Nama rejects Project Eagle claims

Three senior Nama board members have rejected claims the State property group made any attempts to help a US investment firm stay in the Project Eagle bidding process after fixers’ fee concerns were raised.

Nama rejects Project Eagle claims

Nama credit committee chief Willie Soffe and board members Brian McEnery and Oliver Ellingham issued the denial during a six-hour meeting with the Dáil’s public accounts committee meeting which also heard claims other credible bidders were ignored.

Speaking during the meeting, Sinn Féin deputy leader Mary Lou McDonald said she has seen documentation where US firm Pimco asked Nama to “acquiesce” and allow it to stay in the bidding process after alleged fixers’ fee payments to former Nama Northern Ireland advisor Frank Cushnahan emerged.

Under parliamentary privilege, Ms McDonald said the company’s own legal team became the “whistle-blower” by raising the issue initially with Nama.

However, she said “on discovery of these unethical fees” the firm also “attempted to get Nama to acquiesce” and allow it to remain in the bidding process.

She said the situation shows Pimco “sought to side-step” the issue and that former Nama official Ronnie Hanna later wrote to the company asking if “the deal could be shaped differently” to allow it continue bidding.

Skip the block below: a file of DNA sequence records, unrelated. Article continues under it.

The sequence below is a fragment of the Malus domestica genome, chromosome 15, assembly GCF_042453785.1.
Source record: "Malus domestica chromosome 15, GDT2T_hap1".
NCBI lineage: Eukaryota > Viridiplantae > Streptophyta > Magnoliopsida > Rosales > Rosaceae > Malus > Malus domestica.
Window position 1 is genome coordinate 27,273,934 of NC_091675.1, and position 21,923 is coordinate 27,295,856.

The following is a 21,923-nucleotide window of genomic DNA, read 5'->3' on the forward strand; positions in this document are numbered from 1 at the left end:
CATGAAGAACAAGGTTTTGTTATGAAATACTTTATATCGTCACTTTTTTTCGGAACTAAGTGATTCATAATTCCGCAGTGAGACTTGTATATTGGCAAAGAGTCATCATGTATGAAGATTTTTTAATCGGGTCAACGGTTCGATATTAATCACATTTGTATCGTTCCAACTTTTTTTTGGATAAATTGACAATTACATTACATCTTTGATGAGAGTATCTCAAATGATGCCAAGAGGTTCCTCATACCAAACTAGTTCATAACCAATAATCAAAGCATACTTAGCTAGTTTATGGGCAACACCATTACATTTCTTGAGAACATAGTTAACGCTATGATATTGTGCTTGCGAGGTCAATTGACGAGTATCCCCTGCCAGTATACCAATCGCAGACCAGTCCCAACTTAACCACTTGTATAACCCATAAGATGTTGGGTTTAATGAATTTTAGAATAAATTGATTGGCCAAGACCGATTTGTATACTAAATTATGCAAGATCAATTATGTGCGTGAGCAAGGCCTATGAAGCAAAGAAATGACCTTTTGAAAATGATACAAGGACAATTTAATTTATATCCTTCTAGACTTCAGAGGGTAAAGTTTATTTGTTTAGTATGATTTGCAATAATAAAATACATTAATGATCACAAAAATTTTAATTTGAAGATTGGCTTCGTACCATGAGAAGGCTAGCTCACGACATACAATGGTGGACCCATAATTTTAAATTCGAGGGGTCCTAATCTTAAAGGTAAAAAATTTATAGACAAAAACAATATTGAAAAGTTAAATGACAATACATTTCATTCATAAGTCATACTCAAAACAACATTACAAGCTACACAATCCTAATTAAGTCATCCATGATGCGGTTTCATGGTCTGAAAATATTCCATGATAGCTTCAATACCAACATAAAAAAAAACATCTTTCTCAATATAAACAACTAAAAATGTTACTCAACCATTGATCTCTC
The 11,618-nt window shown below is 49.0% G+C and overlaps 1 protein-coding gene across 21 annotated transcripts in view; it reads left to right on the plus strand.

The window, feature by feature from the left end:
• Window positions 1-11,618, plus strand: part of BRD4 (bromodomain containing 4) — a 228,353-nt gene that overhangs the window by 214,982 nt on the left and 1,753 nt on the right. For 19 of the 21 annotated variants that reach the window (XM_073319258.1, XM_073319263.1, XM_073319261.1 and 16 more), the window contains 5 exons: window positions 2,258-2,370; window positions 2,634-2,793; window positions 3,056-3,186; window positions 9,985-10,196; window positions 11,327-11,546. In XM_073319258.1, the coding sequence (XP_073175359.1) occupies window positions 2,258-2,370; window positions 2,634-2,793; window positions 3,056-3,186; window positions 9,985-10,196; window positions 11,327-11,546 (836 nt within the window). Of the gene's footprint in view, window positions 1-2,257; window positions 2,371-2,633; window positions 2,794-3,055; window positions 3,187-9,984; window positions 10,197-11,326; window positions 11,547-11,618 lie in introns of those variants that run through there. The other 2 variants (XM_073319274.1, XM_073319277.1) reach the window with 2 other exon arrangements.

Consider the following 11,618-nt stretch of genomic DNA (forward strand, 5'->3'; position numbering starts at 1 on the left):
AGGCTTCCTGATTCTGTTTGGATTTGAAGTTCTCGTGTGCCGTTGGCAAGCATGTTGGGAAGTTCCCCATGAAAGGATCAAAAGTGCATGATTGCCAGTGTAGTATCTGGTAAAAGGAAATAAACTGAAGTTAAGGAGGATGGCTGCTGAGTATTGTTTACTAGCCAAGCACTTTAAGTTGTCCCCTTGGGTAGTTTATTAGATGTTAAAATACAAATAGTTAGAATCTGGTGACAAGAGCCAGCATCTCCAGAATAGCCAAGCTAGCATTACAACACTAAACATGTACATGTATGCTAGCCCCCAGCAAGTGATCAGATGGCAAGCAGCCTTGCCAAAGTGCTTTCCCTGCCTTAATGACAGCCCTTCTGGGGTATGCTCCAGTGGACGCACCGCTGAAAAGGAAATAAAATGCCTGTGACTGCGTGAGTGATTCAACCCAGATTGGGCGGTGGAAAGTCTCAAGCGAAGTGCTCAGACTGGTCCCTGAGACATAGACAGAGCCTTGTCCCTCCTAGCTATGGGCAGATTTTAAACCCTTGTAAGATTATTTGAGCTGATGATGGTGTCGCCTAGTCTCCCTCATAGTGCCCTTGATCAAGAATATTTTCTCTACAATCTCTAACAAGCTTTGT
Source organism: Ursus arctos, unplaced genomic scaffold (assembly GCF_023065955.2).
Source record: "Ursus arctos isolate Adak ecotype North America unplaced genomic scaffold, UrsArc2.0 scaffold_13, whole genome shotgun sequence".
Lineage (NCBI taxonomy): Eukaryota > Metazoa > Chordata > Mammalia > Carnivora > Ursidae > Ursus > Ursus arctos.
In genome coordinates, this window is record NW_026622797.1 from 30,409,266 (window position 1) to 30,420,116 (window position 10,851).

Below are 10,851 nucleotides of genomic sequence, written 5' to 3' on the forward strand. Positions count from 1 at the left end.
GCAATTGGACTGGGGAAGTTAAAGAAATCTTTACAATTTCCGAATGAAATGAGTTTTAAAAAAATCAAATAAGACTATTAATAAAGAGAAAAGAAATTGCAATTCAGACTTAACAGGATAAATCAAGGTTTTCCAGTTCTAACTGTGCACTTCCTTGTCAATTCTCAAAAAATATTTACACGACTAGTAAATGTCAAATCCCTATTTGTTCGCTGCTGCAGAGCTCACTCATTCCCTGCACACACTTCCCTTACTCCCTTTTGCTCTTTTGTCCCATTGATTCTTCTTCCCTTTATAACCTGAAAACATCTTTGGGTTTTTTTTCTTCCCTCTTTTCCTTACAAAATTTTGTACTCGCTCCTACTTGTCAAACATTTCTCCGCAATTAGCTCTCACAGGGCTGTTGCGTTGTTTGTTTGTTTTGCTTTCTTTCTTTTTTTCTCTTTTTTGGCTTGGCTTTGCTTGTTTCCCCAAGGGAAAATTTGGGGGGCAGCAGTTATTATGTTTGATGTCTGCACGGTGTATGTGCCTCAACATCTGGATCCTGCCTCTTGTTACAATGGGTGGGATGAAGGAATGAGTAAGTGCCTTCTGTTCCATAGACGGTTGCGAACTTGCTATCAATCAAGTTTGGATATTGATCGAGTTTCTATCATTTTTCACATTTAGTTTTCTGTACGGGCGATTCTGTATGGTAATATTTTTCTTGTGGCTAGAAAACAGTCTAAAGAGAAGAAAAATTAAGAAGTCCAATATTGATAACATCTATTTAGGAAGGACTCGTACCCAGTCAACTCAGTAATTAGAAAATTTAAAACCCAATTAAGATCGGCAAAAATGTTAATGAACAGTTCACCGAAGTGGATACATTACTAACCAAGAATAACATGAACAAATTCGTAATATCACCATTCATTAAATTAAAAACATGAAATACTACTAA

However, the Nama board members said they have no knowledge of any detailed discussions on the matter.

The allegation came as the PAC continued to investigate the Project Eagle deal due to comptroller and auditor general concerns over fixers’ fees, political pressure and claims the state lost out on €220m over the deal.

During the meeting, concerns were also raised over why Nama’s board did not examine in greater detail whether eventual Project Eagle winner Cerberus was a ‘proxy’ to Pimco as it was using the same legal firms and why Nama board minutes appear to show Cerberus was confirmed as the contract winner a full month before it was agreed.

However, responding to the specific claims, Mr Ellingham said the board was satisfied Cerberus was unconnected to Pimco and that the apparent meeting minute issue may have been “a typo”.

The Nama board members said that if they held onto the Project Eagle property until today it would be worth “less than €1bn” instead of its €1.3bn 2014 price.

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